In addition, like in field hockey, there is a provision for an umpire referral if the on-field game officials want to take a second look at a play.

The system will only apply in these situations:

  • Clock errors (both game clock and possession clock)
  • Determination of crease violations
  • Status of the ball at the goal line
  • Judging shot release at the end of a quarter to see if the release occurred before the horn
  • Determining whether a shot at goal deflects off the body of an attacking player

Of course, you’re going to see this VAR system implemented in two places: the ACC and the Big Ten, since they’ve had video referrals in field hockey for years. I think you’re also going to see it in many more places this spring, especially given the number of controversial calls (or non-calls) last spring. There could be an outlay for a referral system only because of the perception that one or two referral calls could change the course of an entire season.

Let’s see what happens next year.

June 21, 2022 — A quiet beginning

This week, the Nexus Senior Championship is being contested at the National Training Center in Virginia Beach. About 130 field hockey hopefuls have come to Landstown Road to play a week’s worth of games.

The reward is a little different: the current U.S. braintrust of selectors are looking to form the basis of what could very well become the 2028 Olympic team.

Current members of the national team pool, including Danielle Grega, Erin Matson, Kealsie Robles, and Amanda Magadan, are joined with promising younger players with caps such as Mackenzie Allessie, Lauren Wadas, Olivia Bent-Cole and Beth Yeager. Also included within the Nexus rosters are some of the players this site has been tracking over the last few years, such as Hope Rose, Ryleigh Heck, Maci Bradford, and Sophia Gladieux.

As it happens, tomorrow’s championship final will feature a pair of unbeaten sides. Salt Lake City (one win, two draws) will have Kathryn Peterson, late of the University of Michigan. It also has a pair of players who prepped at Summit Oak Knoll (N.J.), Avery Donahue and Caroline Ramsey. Opposing SLC is Team Paris, which has a lot of offensive firepower. Not only do you have Wadas, a member of your defending national champions from Northwestern, but Heck, who is coming off a record-setting senior season. Also playing some eye-popping hockey are the smooth Yeager as well as Abigail Tamer.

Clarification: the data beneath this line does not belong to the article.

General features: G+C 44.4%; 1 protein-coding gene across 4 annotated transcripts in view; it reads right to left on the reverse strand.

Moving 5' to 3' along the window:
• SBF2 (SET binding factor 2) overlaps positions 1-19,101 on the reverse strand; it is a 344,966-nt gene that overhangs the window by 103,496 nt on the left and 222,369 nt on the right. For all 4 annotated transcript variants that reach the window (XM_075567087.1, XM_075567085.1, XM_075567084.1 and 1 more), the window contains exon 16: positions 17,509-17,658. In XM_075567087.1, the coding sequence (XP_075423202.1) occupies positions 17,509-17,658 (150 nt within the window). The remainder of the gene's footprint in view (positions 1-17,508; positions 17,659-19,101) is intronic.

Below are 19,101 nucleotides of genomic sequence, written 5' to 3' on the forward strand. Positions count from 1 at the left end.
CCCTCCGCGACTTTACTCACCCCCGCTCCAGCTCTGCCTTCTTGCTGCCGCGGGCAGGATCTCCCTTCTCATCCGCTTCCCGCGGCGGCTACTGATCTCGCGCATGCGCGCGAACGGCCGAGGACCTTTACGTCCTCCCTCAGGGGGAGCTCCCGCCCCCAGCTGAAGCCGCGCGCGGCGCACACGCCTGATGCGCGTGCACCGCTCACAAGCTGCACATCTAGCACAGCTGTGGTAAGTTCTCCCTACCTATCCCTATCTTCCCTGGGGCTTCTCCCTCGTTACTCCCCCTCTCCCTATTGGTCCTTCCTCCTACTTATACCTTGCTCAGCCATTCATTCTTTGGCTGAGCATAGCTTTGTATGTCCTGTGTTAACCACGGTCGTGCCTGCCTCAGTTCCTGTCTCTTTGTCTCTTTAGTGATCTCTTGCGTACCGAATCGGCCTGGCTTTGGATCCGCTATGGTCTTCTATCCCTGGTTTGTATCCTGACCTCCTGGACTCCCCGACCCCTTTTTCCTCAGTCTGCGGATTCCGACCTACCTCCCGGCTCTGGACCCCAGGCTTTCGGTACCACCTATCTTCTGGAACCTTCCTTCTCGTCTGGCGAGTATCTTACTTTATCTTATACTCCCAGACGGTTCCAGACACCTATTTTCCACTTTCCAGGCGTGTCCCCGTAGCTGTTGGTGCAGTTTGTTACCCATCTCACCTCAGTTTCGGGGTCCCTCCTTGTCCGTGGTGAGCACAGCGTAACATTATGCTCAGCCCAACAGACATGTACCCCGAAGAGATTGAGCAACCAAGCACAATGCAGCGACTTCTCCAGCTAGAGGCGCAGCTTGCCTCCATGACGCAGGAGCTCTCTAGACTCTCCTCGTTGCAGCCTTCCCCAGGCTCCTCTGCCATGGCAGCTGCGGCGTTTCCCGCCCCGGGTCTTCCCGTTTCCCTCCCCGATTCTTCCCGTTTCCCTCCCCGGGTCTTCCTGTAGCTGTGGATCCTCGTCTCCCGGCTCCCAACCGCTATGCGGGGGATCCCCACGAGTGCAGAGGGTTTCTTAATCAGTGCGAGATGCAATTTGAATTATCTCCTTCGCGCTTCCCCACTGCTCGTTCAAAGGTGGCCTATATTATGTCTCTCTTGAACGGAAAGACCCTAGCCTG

I hope you get to watch the final tomorrow at 11:30 a.m. on USA Field Hockey’s YouTube presence. It’s going to be a look into the future for the game in the U.S. — not only on the field, but off it. You see, I find it interesting that the Nexus Senior tournament concludes one day after the start of Athletes Unlimited lacrosse. You see, it’s a pool of players like the ones on display which could form an AU league for field hockey, something for which we have repeatedly advocated.

Friends, if you can tomorrow, put this link onto a social media post: I don’t care whether it goes on Facebook, Instagram, SnapChat, TikTok, or any of the many fine social media outlets in the world. I’d like there to be enough eyes on this game so that people like Geico, Nike, Progressive, and others who sponsor the pro lacrosse leagues will take a flyer on an AU field hockey promotion.

How about it?

July 20, 2022 — Soccer … and then everyone else

The U.S. women’s soccer team this week dispatched with all of the preliminaries and drama, winning the CONCACAF W championship 1-0 over Canada in the final. Over the course of the tournament, the States won outright berths to the 2023 FIFA Women’s World Cup and the 2024 Olympics.